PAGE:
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This Question is not about what aspect ratio should be chosen for the final film, it's rather about how to get the biggest "resolution" capable of the cammera.

When you take a photo with a Modern camera "usually" it's 4/3, I know you can change the aspect ratio, but that's not my point. I assume, that the sensors of DSLR cameras are the same ratio, because they are created for the purpose of creating photos, aren't they?

I guess focal lenght can be taken in account as well.

Now when you shoot Video in 16:9, I assume, that the image is "croped", because you can't change the size and ratio of your sensor.

So the only way, to have that aspect ratio, is to leave it blank or record on the top/bottom of the image (or both) a black bar.

Wouldn't it be smarter, to record with the fullsensor, to get "more" of the image"?

This might sound redicolous, because you'd have a bigge file size and have to put black bars over it in post. But like this you'd have some extra "room", for example someone dips the Microphone or the boom in the picture, you could just crop the clip a bit further down and still be able to use it.

More footage = better to edit, right?

Because you still have the same width of the sensor that you use, you just use all of the avaivable height as well.

Now here is my question: What aspect ratio, should you put your cammera into, to get the highest resolution.

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When you take a photo with a Modern camera "usually" it's 4/3, I know you can change the aspect ratio, but that's not my point. I assume, that the sensors of DSLR cameras are the same ratio, because they are created for the purpose of creating photos, aren't they?

Actually, no. Only low-end digital cameras (mostly point-and-shoot) use a 4/3 aspect ratio, because they were designed to match the aspect ratio of computer displays (which used to be 4/3). DSLRs use the traditional 3/2 aspect ratio of 35mm film. So if you set your DSLR to 4/3 (for photos), a part of the sides gets cropped.

Wouldn't it be smarter, to record with the fullsensor, to get "more" of the image"?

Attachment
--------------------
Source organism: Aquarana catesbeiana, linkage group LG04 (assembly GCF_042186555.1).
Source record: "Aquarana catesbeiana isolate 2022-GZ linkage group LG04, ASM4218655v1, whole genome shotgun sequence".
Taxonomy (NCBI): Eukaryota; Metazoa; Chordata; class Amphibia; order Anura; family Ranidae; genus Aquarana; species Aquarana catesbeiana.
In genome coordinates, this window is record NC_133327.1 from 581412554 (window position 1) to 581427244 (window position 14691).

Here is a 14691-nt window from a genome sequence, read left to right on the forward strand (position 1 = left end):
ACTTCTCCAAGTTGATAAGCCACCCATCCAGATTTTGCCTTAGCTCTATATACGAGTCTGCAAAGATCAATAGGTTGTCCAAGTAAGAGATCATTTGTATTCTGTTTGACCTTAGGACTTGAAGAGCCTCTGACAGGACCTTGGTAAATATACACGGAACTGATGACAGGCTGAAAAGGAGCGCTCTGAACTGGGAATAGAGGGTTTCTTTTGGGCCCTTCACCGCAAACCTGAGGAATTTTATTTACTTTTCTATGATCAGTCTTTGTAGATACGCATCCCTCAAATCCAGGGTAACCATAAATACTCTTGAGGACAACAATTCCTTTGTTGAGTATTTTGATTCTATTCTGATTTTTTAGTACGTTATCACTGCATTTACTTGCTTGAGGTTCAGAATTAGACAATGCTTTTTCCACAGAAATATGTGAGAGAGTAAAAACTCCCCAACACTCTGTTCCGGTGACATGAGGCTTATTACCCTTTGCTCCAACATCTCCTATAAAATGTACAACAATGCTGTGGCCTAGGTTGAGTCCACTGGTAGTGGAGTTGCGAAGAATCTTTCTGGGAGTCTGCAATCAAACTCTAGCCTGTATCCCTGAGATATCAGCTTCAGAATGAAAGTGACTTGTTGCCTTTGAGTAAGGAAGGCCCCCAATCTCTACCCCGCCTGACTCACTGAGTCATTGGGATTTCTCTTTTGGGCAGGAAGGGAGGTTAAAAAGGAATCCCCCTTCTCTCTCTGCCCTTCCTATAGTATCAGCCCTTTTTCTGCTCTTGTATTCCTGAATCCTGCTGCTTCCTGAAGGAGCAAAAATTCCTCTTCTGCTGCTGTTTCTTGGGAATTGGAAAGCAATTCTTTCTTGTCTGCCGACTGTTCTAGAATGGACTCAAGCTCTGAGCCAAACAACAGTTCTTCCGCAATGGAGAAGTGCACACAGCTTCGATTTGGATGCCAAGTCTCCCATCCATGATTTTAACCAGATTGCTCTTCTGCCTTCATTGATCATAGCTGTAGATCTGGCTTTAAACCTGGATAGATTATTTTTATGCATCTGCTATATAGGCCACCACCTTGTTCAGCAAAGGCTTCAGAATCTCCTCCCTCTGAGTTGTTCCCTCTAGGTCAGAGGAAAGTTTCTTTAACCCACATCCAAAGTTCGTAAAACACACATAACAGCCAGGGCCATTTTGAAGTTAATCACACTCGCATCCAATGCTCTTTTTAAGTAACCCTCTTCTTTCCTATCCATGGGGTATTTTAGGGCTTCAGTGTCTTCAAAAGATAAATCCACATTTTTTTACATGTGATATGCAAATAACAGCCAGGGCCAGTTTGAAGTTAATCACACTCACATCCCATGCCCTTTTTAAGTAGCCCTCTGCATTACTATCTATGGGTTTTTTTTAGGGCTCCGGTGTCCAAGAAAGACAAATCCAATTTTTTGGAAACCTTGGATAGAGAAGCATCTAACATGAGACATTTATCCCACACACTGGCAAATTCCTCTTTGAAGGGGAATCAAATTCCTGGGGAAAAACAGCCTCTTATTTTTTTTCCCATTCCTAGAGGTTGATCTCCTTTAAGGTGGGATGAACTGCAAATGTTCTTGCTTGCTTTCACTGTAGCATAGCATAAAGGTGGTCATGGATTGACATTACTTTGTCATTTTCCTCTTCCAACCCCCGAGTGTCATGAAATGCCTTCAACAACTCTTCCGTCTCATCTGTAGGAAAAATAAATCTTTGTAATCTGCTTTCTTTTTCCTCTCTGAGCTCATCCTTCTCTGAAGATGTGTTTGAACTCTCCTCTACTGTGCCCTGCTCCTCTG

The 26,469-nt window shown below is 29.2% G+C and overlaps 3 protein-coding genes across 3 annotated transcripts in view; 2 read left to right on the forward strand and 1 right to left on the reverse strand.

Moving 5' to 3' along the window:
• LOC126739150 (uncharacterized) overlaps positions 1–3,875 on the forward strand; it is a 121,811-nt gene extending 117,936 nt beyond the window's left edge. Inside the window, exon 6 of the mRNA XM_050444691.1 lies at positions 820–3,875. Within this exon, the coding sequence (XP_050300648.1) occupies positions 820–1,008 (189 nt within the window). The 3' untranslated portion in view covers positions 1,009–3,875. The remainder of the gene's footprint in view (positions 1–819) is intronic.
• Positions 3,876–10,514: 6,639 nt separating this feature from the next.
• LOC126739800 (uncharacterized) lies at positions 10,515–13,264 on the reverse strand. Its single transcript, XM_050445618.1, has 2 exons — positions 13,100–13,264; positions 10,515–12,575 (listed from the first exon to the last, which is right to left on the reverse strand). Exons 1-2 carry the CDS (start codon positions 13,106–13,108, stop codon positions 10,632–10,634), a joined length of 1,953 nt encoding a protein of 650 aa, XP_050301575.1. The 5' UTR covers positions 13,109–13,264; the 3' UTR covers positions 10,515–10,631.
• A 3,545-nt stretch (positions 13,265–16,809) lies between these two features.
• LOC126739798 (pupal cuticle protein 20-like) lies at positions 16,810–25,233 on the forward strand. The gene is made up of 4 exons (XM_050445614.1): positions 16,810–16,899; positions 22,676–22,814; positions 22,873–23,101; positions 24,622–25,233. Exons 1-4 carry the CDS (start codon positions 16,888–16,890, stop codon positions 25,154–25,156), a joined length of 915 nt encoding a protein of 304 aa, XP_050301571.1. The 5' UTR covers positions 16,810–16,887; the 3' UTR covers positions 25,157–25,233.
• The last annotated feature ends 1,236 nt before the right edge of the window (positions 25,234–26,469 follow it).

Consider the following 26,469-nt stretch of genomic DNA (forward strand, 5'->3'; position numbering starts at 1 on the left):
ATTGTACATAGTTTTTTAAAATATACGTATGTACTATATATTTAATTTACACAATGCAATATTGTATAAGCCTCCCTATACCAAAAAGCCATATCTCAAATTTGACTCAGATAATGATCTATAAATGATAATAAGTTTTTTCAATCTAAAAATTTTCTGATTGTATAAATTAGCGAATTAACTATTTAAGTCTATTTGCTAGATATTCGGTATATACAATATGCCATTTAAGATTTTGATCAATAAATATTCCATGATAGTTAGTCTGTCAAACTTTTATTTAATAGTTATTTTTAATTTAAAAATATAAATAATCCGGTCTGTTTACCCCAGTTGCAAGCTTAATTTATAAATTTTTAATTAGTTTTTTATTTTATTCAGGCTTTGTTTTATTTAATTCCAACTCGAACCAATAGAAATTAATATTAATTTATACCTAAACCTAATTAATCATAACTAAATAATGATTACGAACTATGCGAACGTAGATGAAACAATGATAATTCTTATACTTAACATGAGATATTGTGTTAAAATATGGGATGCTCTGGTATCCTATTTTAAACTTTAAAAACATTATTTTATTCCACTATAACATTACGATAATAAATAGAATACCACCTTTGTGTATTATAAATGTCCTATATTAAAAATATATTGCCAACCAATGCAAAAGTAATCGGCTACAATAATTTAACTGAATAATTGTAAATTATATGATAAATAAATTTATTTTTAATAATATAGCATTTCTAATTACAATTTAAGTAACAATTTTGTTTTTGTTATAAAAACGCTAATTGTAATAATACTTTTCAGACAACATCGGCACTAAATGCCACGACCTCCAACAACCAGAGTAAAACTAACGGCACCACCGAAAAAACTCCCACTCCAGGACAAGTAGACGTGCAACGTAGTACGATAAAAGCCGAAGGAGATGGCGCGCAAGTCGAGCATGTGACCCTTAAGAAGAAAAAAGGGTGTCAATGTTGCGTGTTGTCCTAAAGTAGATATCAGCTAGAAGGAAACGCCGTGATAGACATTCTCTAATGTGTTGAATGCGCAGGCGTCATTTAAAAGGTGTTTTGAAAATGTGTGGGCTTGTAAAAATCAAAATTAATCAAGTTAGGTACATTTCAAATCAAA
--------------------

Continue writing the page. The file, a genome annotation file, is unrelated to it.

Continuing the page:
Most DSLRs don't use their 'full' resolution for video because of technical limitations (mostly memory buffer, but also memory card transfer speed). For example: My Canon EOS 80D has a maximum resolution of 6000x4000 pixels for photos. However, the highest video resolution it can record in is 1920x1080p @ 50fps (IPB). IPB means every frame is recorded as a full frame, no interframe compression is applied. Recording 25 or even 50 frames per second at a resolution of 6000x4000 pixels would result in an absurdly high data rate that DLSRs simply aren't built to process and transfer.

What aspect ratio, should you put your cammera into, to get the highest resolution.

Depends on your camera. Either the camera menu or manual will specify the available resolutions for each aspect ratio, possibly it's a seperate setting as well. This way you can tell what combination gives you the highest resolution. If you can't find the resolution specified in the menu or the manual, take a test recording with every setting the camera has, copy the files to your computer and check each file's resolution with MediaInfo or a similar program.


Note that apart from the resolution, the bitrate will have a much higher impact on your video quality than some pixels more or less. Make sure to get a fast SD card with a lot of space so you can always record at the highest bitrate (and I-frames only if that's an option with your camera). Also, it's good practice to film in the resolution that you want your final video to be in for more reasons than video quality. So if you're creating a video that is intended to be viewed on normal video screens, film in 16/9 from the start.

  • Regarding recording with the full sensor, It should be possible to skip some pixels of the sensor so that you get the full field of view without cropping vertically, at a feasible resolution like 1763 x 1175, which still has fewer pixels than 1080p. Or 1620 x 1080. Field of view is more obviously noticeable than the number of pixels. – Vaddadi Kartick Dec 17 '17 at 3:51

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